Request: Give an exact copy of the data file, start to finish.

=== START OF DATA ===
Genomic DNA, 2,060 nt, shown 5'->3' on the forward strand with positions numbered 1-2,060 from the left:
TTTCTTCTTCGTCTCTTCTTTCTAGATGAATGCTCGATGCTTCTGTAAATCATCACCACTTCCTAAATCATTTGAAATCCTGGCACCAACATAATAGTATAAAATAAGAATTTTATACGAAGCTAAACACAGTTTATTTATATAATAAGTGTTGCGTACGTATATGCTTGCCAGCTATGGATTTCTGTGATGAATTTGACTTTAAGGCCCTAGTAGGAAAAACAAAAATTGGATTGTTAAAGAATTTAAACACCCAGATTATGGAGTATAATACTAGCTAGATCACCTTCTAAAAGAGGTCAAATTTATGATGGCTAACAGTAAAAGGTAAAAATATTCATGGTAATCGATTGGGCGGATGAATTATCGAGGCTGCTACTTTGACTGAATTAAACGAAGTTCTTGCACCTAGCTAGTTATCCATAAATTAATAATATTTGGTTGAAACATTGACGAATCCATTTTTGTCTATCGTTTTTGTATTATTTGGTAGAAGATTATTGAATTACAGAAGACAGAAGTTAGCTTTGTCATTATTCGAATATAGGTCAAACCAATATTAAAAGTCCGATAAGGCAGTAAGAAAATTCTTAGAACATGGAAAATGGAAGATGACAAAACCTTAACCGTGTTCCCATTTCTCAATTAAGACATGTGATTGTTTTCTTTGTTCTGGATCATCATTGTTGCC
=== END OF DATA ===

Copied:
Genomic DNA, 2,060 nt, shown 5'->3' on the forward strand with positions numbered 1-2,060 from the left:
TTTCTTCTTCGTCTCTTCTTTCTAGATGAATGCTCGATGCTTCTGTAAATCATCACCACTTCCTAAATCATTTGAAATCCTGGCACCAACATAATAGTATAAAATAAGAATTTTATACGAAGCTAAACACAGTTTATTTATATAATAAGTGTTGCGTACGTATATGCTTGCCAGCTATGGATTTCTGTGATGAATTTGACTTTAAGGCCCTAGTAGGAAAAACAAAAATTGGATTGTTAAAGAATTTAAACACCCAGATTATGGAGTATAATACTAGCTAGATCACCTTCTAAAAGAGGTCAAATTTATGATGGCTAACAGTAAAAGGTAAAAATATTCATGGTAATCGATTGGGCGGATGAATTATCGAGGCTGCTACTTTGACTGAATTAAACGAAGTTCTTGCACCTAGCTAGTTATCCATAAATTAATAATATTTGGTTGAAACATTGACGAATCCATTTTTGTCTATCGTTTTTGTATTATTTGGTAGAAGATTATTGAATTACAGAAGACAGAAGTTAGCTTTGTCATTATTCGAATATAGGTCAAACCAATATTAAAAGTCCGATAAGGCAGTAAGAAAATTCTTAGAACATGGAAAATGGAAGATGACAAAACCTTAACCGTGTTCCCATTTCTCAATTAAGACATGTGATTGTTTTCTTTGTTCTGGATCATCATTGTTGCC